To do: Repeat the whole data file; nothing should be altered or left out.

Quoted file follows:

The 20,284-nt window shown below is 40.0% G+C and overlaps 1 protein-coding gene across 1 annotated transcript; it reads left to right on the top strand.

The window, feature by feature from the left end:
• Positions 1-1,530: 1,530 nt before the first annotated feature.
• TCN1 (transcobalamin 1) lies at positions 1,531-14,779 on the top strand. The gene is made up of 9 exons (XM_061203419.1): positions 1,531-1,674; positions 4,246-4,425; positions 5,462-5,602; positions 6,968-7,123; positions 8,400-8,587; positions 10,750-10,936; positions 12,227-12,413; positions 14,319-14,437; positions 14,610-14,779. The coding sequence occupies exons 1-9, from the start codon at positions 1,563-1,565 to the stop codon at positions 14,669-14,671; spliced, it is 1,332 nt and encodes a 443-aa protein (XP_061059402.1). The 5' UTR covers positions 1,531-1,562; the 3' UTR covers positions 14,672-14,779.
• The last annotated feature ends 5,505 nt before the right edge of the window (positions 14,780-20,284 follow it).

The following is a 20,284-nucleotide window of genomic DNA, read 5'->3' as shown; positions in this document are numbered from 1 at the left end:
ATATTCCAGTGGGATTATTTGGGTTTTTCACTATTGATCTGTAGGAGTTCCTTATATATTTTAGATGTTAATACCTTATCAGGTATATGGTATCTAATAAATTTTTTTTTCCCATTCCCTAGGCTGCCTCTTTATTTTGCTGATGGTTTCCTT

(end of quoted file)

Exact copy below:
The 20,284-nt window shown below is 40.0% G+C and overlaps 1 protein-coding gene across 1 annotated transcript; it reads left to right on the top strand.

The window, feature by feature from the left end:
• Positions 1-1,530: 1,530 nt before the first annotated feature.
• TCN1 (transcobalamin 1) lies at positions 1,531-14,779 on the top strand. The gene is made up of 9 exons (XM_061203419.1): positions 1,531-1,674; positions 4,246-4,425; positions 5,462-5,602; positions 6,968-7,123; positions 8,400-8,587; positions 10,750-10,936; positions 12,227-12,413; positions 14,319-14,437; positions 14,610-14,779. The coding sequence occupies exons 1-9, from the start codon at positions 1,563-1,565 to the stop codon at positions 14,669-14,671; spliced, it is 1,332 nt and encodes a 443-aa protein (XP_061059402.1). The 5' UTR covers positions 1,531-1,562; the 3' UTR covers positions 14,672-14,779.
• The last annotated feature ends 5,505 nt before the right edge of the window (positions 14,780-20,284 follow it).

The following is a 20,284-nucleotide window of genomic DNA, read 5'->3' as shown; positions in this document are numbered from 1 at the left end:
ATATTCCAGTGGGATTATTTGGGTTTTTCACTATTGATCTGTAGGAGTTCCTTATATATTTTAGATGTTAATACCTTATCAGGTATATGGTATCTAATAAATTTTTTTTTCCCATTCCCTAGGCTGCCTCTTTATTTTGCTGATGGTTTCCTT